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Despite its bold, minimalist aesthetic this new home has an organic feel that reflects a primeval link with the landscape

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Many new houses are built to maximize a picturesque country setting. But, for most of these homes, a return to nature simply means taking advantage of the views and providing a good indoor-outdoor flow.

The architect and interior designers of the house featured on these pages took a different approach. The link with the natural landscape wasn't simply visual – it was an intrinsic element of the house design, determining both its structure and materials. Architect James Choate and interior designers Charles Gandy and William Peace say the owners wanted the house to express an almost primeval association with the land – a sense that it was part of the evolving geology of the landscape.

"At the same time, it was important to create a contemporary, minimalist aesthetic, with the structure and interior pared back to the essentials," Choate says. "Raw materials that have an organic association were crucial to the look."

For this reason, natural stone walls are juxtaposed with solid concrete forms and weathered stainless steel panels.

"The stone walls create a sense of a crumbling ruin – a return to the earth," says Choate. "And while the concrete and steel are man-made materials, they too have an organic feel."

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To further link the house with the land, the concrete and stone walls and large wood beams extend beyond the house itself.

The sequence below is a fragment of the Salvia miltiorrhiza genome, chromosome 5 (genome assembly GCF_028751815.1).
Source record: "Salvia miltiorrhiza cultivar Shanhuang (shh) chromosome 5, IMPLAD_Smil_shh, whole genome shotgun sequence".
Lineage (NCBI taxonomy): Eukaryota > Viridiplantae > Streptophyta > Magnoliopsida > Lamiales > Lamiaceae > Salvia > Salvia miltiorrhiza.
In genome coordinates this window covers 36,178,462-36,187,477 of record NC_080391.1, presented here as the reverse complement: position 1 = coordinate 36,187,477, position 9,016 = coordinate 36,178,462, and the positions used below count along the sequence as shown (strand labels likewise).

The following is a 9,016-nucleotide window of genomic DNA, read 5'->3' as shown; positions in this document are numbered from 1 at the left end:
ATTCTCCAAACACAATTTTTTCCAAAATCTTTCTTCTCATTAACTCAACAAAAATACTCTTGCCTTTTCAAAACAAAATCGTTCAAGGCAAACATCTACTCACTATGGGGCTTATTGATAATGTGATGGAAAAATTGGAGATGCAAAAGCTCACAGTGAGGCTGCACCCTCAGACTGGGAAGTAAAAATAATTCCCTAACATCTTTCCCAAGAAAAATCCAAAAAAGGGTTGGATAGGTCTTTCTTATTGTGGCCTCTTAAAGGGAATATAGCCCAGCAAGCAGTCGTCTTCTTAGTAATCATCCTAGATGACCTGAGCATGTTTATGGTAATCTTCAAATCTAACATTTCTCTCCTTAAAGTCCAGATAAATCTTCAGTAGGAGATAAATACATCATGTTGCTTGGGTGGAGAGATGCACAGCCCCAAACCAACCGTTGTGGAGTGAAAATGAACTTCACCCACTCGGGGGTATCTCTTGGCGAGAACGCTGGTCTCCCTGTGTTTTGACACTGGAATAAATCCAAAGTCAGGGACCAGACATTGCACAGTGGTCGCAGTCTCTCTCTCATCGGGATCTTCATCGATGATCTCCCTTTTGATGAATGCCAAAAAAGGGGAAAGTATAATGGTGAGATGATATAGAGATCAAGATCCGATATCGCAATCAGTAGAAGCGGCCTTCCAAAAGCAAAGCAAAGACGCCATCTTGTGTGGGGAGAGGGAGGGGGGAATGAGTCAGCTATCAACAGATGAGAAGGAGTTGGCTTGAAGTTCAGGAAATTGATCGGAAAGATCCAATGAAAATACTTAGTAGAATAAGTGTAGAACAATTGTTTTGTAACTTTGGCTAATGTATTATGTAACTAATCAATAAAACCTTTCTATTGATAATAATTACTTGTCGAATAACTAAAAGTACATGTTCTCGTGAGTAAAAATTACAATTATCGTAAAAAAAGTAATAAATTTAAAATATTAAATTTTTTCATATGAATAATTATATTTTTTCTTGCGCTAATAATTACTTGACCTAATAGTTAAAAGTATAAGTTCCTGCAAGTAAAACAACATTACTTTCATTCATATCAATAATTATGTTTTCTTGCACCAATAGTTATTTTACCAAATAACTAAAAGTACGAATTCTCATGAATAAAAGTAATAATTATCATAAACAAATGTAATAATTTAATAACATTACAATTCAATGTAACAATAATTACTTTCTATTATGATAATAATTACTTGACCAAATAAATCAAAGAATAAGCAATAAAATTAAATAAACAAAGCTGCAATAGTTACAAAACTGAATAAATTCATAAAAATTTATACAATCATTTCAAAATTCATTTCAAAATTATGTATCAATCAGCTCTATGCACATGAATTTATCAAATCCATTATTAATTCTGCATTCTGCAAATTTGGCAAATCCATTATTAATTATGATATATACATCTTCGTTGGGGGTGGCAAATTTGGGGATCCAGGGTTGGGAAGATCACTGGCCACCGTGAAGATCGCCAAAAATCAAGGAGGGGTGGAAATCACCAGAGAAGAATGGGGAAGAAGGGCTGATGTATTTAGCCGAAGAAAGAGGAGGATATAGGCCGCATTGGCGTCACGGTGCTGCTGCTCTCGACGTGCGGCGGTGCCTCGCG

"We did not want the inside to feel separated from the outdoors," the architect says. "Extending these planes out into the landscape helps to fuse the man-made environment inside the house with the natural environment outside. The transparency of the glazed doors and windows also blurs the line and provides a way to experience both environments at once."

Right-angled planes create a strong lineal look throughout the house. Choate says there is no distinction between the materials used for vertical and horizontal planes. Concrete and wood are used both vertically and horizontally.

"This was a way to mimic the changing patterns in the natural environment," he says. "Similarly, there is no ordering device, such as a grid or module. The structure has evolved from the functions required within the house and the need for sun and natural light."

Choate says the house, which was designed around three mature cedar trees, needed to have more of the feel of a rocky outcrop, than a man-made object. Within these parameters, however, there is a symmetry to the formal areas.

"Within the asymmetic layout of the house, these rooms provide a focus and help define the sub-space within the larger, flowing space. This symmetry at the center is also typical of nature."

The spacious feel of the interior is enhanced by the open-plan layout and cut-outs in the concrete formwork.

"It was important to be able to see through to other rooms," says Choate. "Rather than providing a series of boxes to enclose people, the walls and planes are arranged to create spaces for people to flow through and inhabit. For this reason, also, the outer corners of rooms are chopped off and glazed, avoiding a boxed-in feel."